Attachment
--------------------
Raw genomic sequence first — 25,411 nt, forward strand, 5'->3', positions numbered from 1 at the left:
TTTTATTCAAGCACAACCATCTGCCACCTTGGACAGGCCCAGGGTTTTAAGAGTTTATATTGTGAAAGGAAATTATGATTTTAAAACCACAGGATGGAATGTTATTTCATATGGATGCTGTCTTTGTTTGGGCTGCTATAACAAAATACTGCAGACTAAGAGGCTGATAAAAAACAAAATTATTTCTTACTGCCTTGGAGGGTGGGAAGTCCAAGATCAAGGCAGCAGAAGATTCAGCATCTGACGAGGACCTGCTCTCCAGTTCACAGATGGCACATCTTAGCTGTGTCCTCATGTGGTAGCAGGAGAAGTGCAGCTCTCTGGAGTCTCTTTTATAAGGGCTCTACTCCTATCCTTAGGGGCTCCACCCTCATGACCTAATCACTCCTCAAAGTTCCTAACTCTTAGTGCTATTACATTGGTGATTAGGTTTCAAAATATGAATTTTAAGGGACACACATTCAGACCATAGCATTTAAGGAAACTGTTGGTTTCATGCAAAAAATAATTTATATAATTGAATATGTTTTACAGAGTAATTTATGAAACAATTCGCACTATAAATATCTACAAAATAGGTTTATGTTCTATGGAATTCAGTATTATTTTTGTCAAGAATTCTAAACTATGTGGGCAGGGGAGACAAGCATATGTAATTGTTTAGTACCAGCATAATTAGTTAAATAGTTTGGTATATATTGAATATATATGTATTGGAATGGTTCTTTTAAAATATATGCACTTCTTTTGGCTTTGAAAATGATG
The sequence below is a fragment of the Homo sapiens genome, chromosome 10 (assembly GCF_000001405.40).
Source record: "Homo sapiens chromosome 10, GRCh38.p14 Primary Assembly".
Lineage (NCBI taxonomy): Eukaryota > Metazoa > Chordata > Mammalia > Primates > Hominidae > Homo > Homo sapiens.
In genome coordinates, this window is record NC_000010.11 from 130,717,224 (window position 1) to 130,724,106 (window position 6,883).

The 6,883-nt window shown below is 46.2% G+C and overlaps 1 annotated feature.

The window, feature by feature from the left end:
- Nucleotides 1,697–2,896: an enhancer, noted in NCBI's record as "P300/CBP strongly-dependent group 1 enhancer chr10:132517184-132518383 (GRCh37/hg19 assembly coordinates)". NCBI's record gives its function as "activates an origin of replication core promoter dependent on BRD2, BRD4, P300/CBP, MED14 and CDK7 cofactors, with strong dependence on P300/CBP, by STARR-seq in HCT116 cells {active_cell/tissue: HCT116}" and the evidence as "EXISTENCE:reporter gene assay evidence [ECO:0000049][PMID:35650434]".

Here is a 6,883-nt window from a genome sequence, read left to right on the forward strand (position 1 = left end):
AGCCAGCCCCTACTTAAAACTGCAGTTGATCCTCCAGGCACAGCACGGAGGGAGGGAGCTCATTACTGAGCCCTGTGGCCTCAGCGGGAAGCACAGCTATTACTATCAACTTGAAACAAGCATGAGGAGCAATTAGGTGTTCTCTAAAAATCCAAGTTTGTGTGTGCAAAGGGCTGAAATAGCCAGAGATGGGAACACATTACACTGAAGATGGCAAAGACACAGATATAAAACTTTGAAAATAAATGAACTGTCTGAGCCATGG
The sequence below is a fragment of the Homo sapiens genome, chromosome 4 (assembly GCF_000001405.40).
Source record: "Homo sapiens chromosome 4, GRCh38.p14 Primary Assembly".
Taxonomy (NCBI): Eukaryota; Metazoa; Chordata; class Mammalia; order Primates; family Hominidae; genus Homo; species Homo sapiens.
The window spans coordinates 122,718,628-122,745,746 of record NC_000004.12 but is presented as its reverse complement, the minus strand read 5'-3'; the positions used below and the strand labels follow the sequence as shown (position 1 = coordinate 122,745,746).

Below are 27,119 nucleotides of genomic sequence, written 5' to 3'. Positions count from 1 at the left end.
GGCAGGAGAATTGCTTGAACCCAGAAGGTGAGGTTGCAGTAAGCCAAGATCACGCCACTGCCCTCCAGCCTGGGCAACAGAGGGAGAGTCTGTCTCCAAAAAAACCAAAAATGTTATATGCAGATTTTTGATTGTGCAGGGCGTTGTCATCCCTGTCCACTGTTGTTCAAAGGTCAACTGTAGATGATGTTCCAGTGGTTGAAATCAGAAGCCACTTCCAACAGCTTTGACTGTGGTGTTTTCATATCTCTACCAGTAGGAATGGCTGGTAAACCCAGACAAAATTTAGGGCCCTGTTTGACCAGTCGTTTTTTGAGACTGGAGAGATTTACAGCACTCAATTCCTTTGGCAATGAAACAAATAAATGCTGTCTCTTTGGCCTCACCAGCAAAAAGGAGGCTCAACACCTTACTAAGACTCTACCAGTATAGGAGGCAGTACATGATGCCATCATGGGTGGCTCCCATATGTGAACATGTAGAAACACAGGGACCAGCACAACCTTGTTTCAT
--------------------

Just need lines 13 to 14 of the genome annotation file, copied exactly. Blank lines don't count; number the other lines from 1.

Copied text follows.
Source record: "Homo sapiens chromosome 4, GRCh38.p14 Primary Assembly".
Taxonomy (NCBI): Eukaryota; Metazoa; Chordata; class Mammalia; order Primates; family Hominidae; genus Homo; species Homo sapiens.